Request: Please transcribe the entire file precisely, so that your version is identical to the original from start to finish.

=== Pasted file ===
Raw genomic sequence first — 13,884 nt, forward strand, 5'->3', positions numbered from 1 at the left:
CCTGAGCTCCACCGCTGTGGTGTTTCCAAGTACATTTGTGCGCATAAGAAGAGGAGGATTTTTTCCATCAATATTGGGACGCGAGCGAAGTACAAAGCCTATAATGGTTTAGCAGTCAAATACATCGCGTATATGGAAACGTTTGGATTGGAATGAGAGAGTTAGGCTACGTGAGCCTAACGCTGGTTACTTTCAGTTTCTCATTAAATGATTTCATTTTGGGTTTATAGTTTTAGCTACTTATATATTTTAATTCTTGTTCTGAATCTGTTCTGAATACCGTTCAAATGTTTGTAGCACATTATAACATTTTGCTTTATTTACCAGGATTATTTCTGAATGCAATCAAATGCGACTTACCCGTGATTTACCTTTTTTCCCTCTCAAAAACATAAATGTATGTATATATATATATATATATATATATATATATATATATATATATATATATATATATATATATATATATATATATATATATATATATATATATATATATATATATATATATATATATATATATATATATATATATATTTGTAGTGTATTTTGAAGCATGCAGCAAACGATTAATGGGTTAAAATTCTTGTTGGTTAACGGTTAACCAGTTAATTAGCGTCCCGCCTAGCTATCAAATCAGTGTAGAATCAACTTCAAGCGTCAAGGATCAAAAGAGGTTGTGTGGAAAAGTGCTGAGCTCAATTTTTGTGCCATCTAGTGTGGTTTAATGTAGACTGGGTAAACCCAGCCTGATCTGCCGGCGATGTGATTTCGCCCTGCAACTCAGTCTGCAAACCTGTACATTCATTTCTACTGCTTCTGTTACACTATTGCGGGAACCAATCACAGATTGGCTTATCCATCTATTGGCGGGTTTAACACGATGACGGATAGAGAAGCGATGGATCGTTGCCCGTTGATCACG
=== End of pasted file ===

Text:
Raw genomic sequence first — 13,884 nt, forward strand, 5'->3', positions numbered from 1 at the left:
CCTGAGCTCCACCGCTGTGGTGTTTCCAAGTACATTTGTGCGCATAAGAAGAGGAGGATTTTTTCCATCAATATTGGGACGCGAGCGAAGTACAAAGCCTATAATGGTTTAGCAGTCAAATACATCGCGTATATGGAAACGTTTGGATTGGAATGAGAGAGTTAGGCTACGTGAGCCTAACGCTGGTTACTTTCAGTTTCTCATTAAATGATTTCATTTTGGGTTTATAGTTTTAGCTACTTATATATTTTAATTCTTGTTCTGAATCTGTTCTGAATACCGTTCAAATGTTTGTAGCACATTATAACATTTTGCTTTATTTACCAGGATTATTTCTGAATGCAATCAAATGCGACTTACCCGTGATTTACCTTTTTTCCCTCTCAAAAACATAAATGTATGTATATATATATATATATATATATATATATATATATATATATATATATATATATATATATATATATATATATATATATATATATATATATATATATATATATATATATATATATATATATATATATATATATATATTTGTAGTGTATTTTGAAGCATGCAGCAAACGATTAATGGGTTAAAATTCTTGTTGGTTAACGGTTAACCAGTTAATTAGCGTCCCGCCTAGCTATCAAATCAGTGTAGAATCAACTTCAAGCGTCAAGGATCAAAAGAGGTTGTGTGGAAAAGTGCTGAGCTCAATTTTTGTGCCATCTAGTGTGGTTTAATGTAGACTGGGTAAACCCAGCCTGATCTGCCGGCGATGTGATTTCGCCCTGCAACTCAGTCTGCAAACCTGTACATTCATTTCTACTGCTTCTGTTACACTATTGCGGGAACCAATCACAGATTGGCTTATCCATCTATTGGCGGGTTTAACACGATGACGGATAGAGAAGCGATGGATCGTTGCCCGTTGATCACG